Please be aware that this is not an attempt to malign the language of Québec in any way.
In a way, one might be able to say that the language of Québec isn't French, from a historical point of view. The country of France is so called because it is the result of of the centralization policies of the kings of France. In the Middle Ages, France referred to the Ile-de-France, the region immediately surrounding Paris. The other parts of what is now France spoke their own dialects, similar to, but different from, the dialect of Paris. The concept of a national "French" language did not yet exist. (The official language of the kingdom of France was Latin until the reign of François I.) For example, the language that was imposed on England in 1066 by William the Conqueror was not Francien (the "French" of the Paris region) but Normand (the "French" of Normandy). This is why the English words we label as borrowed from French are not identical to the French words themselves: carpenter v. charpentier, mercer v. mercier, for example. The dialect of the Parisian basin did not truly become seen as the national language until the Revolution, when the need for such a language was first identified.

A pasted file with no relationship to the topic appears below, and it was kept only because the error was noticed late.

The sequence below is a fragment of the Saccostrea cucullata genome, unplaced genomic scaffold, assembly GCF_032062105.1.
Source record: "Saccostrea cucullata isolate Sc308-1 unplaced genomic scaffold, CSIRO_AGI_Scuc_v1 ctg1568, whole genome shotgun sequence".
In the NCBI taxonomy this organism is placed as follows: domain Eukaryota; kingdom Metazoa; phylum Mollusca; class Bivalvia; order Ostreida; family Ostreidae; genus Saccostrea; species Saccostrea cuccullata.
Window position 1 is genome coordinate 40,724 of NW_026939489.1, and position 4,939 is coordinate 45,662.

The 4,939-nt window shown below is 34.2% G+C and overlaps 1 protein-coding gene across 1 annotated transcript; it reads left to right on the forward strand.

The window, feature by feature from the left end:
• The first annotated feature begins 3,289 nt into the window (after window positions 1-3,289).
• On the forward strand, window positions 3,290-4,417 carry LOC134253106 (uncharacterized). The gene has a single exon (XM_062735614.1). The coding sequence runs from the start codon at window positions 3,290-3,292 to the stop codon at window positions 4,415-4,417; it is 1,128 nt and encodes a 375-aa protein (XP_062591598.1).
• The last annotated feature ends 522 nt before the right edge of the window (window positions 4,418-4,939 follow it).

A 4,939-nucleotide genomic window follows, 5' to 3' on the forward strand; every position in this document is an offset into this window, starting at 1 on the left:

Now, most immigrants to New France came from from Normandy, the Maine, and Anjou, in the case of the Québécois, and from Saintonge and Poitou in the case of the Acadians, between the early 17th century and the middle 18th century. Their speech was different from the speech of the Parisian region, which had not yet been defined as "French." The standardization of French in France took place after the Québécois left the Mother Country. Therefore, the modern language we call standard French is descended from one medieval dialect, and the modern language we call Canadian French is descended from another.
Furthermore, the "French" that we are familiar with today is based mainly on the idioms of the aristocracy and the academics. If you read Molière, you'll see that the dialects he uses to represent peasants, particularly those from the provinces, speak very much like French-Canadians.